New tests provide assurance to MRI-guided radiotherapy
Researchers from the National Physical Laboratory (NPL), VSL and the University of Michigan have taken a crucial step towards accurate dosimetry for MRI-guided radiotherapy - a state-of-the-art cancer treatment.
Radiotherapy treatment focuses beams of ionising radiation on a tumour to kill cancerous cells. New MRI-guided technology provides real-time images during treatment, in contrast to current X-ray techniques, and offers more-detailed, higher-contrast images for the identification of tumours and soft tissues. This boosts tumour targeting accuracy, reducing side-effects and increasing survival rates.
The first clinical prototypes are expected in 2016, but before MRI-guided radiotherapy can be widely adopted, we need to understand the effect of the magnetic fields involved in MRI imaging on the radiation dose received by a patient. Early studies showed that the presence of a magnetic field can lead to measurement errors in the absorbed radiation dose of around 10%, which could impact patient safety and treatment efficacy.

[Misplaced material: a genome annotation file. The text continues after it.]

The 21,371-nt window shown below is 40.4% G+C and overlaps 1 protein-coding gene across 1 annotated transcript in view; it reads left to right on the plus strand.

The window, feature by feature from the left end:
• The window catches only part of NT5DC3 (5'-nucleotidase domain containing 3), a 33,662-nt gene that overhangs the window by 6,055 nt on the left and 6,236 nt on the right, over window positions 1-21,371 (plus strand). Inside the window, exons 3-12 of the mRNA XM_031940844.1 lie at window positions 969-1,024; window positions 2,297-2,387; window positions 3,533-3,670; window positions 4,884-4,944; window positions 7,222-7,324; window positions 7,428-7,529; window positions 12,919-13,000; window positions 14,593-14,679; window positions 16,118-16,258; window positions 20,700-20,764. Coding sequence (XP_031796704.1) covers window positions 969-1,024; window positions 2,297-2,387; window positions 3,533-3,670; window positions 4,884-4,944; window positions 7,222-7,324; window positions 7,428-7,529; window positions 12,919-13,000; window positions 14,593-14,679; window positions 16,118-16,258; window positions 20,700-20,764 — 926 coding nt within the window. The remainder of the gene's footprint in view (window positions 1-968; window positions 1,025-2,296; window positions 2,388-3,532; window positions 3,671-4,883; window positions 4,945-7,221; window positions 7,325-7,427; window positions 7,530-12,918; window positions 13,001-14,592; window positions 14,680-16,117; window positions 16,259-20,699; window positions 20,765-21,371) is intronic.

Monte Carlo simulations are a type of computational method used to model radiation transport and play an important role in the calibration of radiotherapy machines. These simulations are benchmarked before use by the Fano test, developed by NPL consultant Vere Smyth in the 1980s - a Monte Carlo code must pass the Fano test to assure accurate results. But recent work has shown that Fano's theorem, on which the Fano test is based, does not always hold in the presence of external magnetic fields.
A team of researchers from NPL, VSL and the University of Michigan have adapted Fano's theorem and designed new Fano tests which can be applied in the presence of magnetic fields. This will allow MRI-guided radiotherapy users to validate Monte Carlo simulations and increase the accuracy with which machines are calibrated, ensuring safe, effective treatment with the new technology. The results are already being used by at least four major research groups.